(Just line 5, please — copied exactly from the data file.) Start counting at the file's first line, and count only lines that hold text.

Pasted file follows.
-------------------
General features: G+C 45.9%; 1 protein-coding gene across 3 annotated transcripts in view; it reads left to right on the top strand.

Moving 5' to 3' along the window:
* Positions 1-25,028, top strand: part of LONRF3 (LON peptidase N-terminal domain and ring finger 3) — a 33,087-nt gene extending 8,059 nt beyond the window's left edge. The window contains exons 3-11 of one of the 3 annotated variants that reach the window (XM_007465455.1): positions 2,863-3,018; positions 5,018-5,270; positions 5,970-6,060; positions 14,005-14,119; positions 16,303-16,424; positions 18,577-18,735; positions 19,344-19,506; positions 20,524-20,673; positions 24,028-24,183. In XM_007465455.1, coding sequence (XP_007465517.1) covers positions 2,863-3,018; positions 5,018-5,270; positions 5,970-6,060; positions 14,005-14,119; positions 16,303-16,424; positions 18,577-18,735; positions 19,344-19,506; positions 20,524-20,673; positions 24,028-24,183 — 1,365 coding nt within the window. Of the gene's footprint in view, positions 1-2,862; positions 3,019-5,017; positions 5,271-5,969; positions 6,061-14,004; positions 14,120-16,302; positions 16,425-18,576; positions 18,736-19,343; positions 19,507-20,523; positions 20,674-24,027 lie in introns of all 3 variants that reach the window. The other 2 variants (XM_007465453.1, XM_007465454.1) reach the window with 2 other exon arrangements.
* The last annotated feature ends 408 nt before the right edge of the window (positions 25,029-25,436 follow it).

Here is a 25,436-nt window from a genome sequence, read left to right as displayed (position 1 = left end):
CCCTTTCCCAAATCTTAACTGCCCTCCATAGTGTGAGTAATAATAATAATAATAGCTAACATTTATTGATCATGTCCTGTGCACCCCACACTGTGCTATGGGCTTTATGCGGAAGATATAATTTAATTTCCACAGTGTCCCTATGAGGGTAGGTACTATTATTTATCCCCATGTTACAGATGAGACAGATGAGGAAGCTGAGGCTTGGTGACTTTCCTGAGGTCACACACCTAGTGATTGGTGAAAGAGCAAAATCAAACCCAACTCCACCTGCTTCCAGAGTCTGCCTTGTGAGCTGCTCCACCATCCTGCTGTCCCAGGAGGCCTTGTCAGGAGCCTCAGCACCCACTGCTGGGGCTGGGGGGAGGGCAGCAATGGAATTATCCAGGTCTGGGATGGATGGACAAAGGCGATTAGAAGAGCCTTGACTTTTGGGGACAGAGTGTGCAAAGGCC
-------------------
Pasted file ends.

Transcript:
Here is a 25,436-nt window from a genome sequence, read left to right as displayed (position 1 = left end):